How can we respond thoughtfully and proactively to the suicide crisis? How can friends, family, community members, medical and mental health practitioners be attuned to the needs of those who are suffering, and respond in a helpful way?
Listening is essential. Suicide hotlines like the National Suicide Prevention Lifeline (800.273.TALK) are staffed by trained listeners. When someone is thinking about suicide, it is essential that they connect with a mental-health professional. Engaging in therapy has been found to significantly reduce the likelihood of committing suicide and supports people in cultivating life-saving skills that promote resilience in the face of major stress. If someone is actively suicidal, call 911.
It is also essential to create conditions of safety around a person who has been contemplating suicide. Often, the decision to act on what had been a thought happens quickly. One study found that for more than half the people hospitalized for a suicide attempt, the time between their decision to act and their attempt was less than 10 minutes. This speaks to the importance of minimizing access to lethal means, such as firearms or dangerous medications, for those who have considered suicide.
It also speaks to the importance of knowing the signs that someone may be suicidal, and of reaching out to them. These signs include talking about wanting to die, hopelessness, social withdrawal, giving away belongings, saying goodbye to people as though they won’t be seen again, agitation, intense anxiety or mood swings coupled with the above symptoms, and increased use of drugs and alcohol. Substance use can be a sign of the desire to soothe or numb emotional pain; it also puts someone at a greater risk of acting impulsively. Though doing so can be difficult when an individual is withdrawn, creating a network of connection around a suffering individual is one of the most powerful ways we can create safety for others.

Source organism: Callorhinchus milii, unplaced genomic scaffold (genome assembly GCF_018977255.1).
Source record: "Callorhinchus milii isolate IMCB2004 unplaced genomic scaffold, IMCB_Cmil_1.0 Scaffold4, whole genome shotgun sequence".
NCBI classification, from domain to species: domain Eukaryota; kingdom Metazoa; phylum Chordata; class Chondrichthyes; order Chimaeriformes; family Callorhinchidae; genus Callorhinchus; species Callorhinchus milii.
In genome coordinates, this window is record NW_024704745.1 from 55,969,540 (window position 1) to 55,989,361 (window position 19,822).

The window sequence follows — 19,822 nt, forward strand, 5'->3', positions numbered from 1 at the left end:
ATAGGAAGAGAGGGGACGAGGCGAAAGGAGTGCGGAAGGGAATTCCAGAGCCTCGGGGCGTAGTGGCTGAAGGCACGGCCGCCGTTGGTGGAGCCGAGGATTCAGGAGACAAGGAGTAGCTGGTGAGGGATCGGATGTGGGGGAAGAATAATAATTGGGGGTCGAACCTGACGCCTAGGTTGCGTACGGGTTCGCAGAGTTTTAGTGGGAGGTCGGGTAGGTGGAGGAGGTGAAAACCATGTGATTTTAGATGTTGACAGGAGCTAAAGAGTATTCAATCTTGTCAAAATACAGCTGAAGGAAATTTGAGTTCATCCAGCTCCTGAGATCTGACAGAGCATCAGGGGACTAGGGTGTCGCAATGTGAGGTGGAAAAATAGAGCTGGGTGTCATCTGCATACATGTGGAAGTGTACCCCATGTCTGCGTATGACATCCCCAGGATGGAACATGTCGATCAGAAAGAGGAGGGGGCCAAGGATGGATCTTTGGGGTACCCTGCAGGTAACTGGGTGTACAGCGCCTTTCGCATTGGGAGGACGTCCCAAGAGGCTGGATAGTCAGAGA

So many of us have been touched by suicide. It is a tragedy that we must hold in the collective, and find a communal response to. Many in our community are grieving recent losses, and we can create spaces to gather to hold our grief. We can also create a culture that permits us to break the silence and skillfully and compassionately listen in the face of suffering.
Next month we will have an opportunity to come together to discuss this. On Thursday, July 11 Elizabeth O’Brien, the Coastal Health Alliance’s behavioral health specialist, and I will co-facilitate a community dialogue, grief ritual and skill building session at the Stinson Beach Community Center. We will meet from 6:15 to 8:15 p.m. Please come. Then, on Aug. 14, I will facilitate a community medicine circle in the Commonweal Garden on mental wellbeing. Please RSVP to [email protected] if you plan to attend either gathering so we have a chair for you.
Dr. Anna O’Malley is an integrative family and community medicine physician at the Coastal Health Alliance and the director of Natura Institute for Ecology and Medicine in the Commonweal Garden. Her favorite self-care strategies are communing with nature and dancing.